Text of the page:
I lived my entire life in Virginia. That is, until I moved to Florida six years ago this month. There are many things I miss about life in Virginia but most of them are really more about the seasons of life that occurred there and less about the place itself. I think we sometimes glamorize certain places in our memories because of the experiences and growth that occurred there. Somehow the setting becomes some sort of memorial in our minds to a certain time in our lives. But there is one very real thing about life up there that I do miss – having four seasons in a year. If you’ve never lived in Florida than you probably don’t understand what I’m talking about. You’re probably thinking, ”Every state has four seasons….” And you would be wrong. What we have down here is something like two seasons, and that may be a little generous. We have, what I will affectionately call, Sprummerfall (a combo of Spring, Summer and Fall) and Winter. Sprummerfall is pretty much hot all the time. At the beginning of the season, starting about now (March) it is still cool in the mornings and evenings but then it gets crazy hot in the middle of the day causing you to curse the sun and resent the sweater that you were deceived into putting on that morning. In the middle of the season it is moves from very hot to insanely hot and then at the end it returns to just very hot again. And just when you can’t stand it any longer and are reaching your breaking point, comes the beauty of Winter. It only lasts for about 2 ½ months and mostly consists of days in the upper-50’s and 60’s and serves as a respite for those of us from the north. The trees never really change and the sun is always bright. Only a few plants die and some people’s yards still remain green all year around. At this point, many of you probably think this sounds amazing and I’m an ungrateful jerk for complaining about it. And, while that’s probably true, there is something about the changing of seasons that is irreplaceable. There is a rhythm and a beauty to it. There is something centering about it. It taps into rhythms that our lives often take and mirrors it in the ebb and flow of nature. The rhythms of sorrow and joy, of confusion and clarity, of death and rebirth. It’s all around you. You can see it. You can feel it. You can even taste it if you eat local produce (or lick a tree, but that’s kind of messed up).
Back in my college days in Lynchburg I used to go out on short hikes with friends to enjoy all of the beauty that Virgina had to offer. We would be surrounded by mountains, streams, trees, very large rocks (which aren’t all that beautiful on their own but were still quite impressive as apart of the landscape). It was absolutely stunning, especially when the seasons were changing. Later, living in Charlottesville, I used to go out on my own occasionally. Don’t get me wrong, I’m not talking about any sort of Bear Grylls kind of stuff here. This was pansy, suburban hiking. Walking down trails that run under overpasses and parallel to the highway that’s just a few yards to the left. But I loved it anyways. It was a good way to spend a few free hours and the perfect setting for deep thought and reflection.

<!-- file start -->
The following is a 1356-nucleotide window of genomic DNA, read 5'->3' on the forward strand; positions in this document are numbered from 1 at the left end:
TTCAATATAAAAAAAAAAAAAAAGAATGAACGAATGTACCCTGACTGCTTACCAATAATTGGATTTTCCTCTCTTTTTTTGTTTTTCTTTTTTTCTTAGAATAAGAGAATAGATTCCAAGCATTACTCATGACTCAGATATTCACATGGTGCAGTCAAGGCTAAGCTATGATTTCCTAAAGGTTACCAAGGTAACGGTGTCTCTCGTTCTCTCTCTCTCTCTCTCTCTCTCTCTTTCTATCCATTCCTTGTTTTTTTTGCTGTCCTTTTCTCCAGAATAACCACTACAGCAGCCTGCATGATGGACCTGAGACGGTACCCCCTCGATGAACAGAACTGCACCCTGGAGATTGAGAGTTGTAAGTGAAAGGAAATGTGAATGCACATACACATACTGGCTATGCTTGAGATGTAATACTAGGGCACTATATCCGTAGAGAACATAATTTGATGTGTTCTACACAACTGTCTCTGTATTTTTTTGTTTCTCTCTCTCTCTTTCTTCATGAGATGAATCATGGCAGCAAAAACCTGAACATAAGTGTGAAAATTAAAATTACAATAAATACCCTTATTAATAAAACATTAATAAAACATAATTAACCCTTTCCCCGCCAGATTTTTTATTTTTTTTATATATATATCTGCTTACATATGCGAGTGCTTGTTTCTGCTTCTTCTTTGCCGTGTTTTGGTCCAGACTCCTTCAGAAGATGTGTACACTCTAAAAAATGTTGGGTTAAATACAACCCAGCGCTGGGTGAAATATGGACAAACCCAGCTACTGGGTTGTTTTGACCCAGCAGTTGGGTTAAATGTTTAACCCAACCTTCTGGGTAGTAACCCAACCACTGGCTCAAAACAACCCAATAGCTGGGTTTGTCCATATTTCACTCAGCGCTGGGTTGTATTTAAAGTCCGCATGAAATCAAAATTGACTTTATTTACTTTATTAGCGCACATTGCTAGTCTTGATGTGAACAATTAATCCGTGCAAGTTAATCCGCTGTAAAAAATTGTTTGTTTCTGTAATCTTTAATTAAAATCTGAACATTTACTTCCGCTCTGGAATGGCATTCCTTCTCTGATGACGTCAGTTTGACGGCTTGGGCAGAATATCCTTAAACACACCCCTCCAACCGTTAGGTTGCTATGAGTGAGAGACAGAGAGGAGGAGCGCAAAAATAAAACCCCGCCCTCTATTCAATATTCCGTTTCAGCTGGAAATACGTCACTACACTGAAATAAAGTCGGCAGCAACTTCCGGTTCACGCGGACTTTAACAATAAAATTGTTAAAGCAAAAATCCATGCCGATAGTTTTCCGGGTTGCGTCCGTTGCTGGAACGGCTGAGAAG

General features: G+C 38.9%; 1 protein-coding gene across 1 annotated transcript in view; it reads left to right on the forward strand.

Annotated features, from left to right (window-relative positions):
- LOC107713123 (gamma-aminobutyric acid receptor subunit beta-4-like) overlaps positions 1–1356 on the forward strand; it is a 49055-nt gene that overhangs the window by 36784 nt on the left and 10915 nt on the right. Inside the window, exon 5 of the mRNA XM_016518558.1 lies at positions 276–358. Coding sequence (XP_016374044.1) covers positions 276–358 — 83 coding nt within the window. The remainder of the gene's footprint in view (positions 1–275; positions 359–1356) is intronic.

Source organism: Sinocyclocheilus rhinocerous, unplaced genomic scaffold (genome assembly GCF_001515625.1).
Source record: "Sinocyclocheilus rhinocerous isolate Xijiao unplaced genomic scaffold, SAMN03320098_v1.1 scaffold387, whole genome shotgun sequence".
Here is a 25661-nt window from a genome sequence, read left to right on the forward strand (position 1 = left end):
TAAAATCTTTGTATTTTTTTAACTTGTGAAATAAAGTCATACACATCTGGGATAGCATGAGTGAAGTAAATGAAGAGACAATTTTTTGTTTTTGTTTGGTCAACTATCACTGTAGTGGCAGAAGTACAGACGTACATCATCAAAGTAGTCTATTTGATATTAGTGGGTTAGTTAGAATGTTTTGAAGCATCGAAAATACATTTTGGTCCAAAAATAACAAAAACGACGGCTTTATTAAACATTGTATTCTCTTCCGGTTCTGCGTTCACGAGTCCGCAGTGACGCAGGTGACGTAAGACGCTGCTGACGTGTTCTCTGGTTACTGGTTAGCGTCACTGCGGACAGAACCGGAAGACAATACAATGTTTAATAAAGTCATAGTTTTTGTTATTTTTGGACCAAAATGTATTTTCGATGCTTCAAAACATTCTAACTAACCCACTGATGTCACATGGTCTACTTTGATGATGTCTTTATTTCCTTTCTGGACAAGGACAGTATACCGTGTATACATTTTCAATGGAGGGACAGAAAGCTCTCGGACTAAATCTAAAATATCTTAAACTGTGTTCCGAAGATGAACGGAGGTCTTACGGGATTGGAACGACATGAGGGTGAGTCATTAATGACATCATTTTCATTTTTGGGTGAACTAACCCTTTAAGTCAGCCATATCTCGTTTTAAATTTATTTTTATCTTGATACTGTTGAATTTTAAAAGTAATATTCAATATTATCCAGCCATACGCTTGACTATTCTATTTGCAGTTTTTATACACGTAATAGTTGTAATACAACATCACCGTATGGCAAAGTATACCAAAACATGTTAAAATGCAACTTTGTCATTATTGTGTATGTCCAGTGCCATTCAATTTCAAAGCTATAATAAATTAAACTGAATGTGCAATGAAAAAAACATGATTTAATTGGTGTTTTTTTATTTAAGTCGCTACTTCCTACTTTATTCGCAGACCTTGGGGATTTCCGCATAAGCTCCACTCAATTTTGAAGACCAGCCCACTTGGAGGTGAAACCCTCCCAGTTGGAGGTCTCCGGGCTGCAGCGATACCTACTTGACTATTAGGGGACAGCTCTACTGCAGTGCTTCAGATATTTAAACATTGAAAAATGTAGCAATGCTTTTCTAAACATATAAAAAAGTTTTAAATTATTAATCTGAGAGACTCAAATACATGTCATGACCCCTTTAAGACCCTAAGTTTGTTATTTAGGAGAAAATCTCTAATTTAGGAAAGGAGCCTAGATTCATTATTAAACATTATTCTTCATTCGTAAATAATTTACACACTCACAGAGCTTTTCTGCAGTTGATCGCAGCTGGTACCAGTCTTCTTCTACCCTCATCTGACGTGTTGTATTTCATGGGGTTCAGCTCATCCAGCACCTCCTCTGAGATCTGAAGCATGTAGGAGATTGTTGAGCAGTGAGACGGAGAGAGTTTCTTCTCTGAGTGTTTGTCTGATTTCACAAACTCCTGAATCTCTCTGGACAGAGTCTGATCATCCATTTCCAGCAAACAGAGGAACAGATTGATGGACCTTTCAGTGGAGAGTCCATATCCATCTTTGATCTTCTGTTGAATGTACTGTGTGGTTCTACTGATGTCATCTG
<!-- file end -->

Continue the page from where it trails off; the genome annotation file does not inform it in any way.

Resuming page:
In the Fall of 2004, I vividly remember walking those trails and taking in all of that scenery as I wrestled with doubts about the direction of my life. Whether or not I should be where I was or doing what I was doing. I remember feeling a strange sort of comradery with the trees around me, that were being stripped of their leaves and left naked and exposed. I didn’t realize it, but just like them, I was being prepared for the darkness that was ahead. This turbulent fall led me into the darkest winter I had ever known. It was a season of confusion and broken relationships. It was the death of a dream, without the consolation of a new one to replace it. I knew God was with me, but it seemed like He was a few steps further removed than He had been just a few weeks before.
That winter wasn’t all tragic; my faith was stretched and my marriage was strengthened. In many ways that season was the most defining point in my journey towards maturity in Christ. We ended up leaving Charlottesville and moving to Falls Church. It was there we experienced the love of God in a remarkably tangible way through the hospitality of dear friends. Friends who welcomed us into their apartment and their lives as the dust settled from the demolition of what we believed our future to hold. (Thanks Kevin and Jami! I don’t know if you could ever understand what your friendship meant to us during that time).
And then, just like the changing of the seasons around us. It was over. It was like little shoots of green pushing through the cold, dry ground making way for new beginnings and fresh inspiration. The awakening of dormant ambitions and inspired dreams. Revealing that the entire winter had all been part of the divinely orchestrated resurrection of my own soul. Spring was arriving. And by the time all the plants and wildlife of Virginia awoke from their deep slumber, they would find us gone….
We would be soaking in our first Sprummerfall in sunny Florida.
Erin and I have certainly grown to love Clermont, more so the people than the weather. This community, and in particular our church community at The Church At South Lake, has been used by God to heal, stretch, change and grow us in ways we never thought possible. We now have two kids who will forever be “from Florida” no matter where they may live in the future and we’re proud of that. I do miss Virginia and I would love to see some leaves change color every once and a while. But in a way, this place will forever be marked by springtime for me. Well, the metaphorical springtime since, as I described earlier, it doesn’t really have much of a Spring to speak of.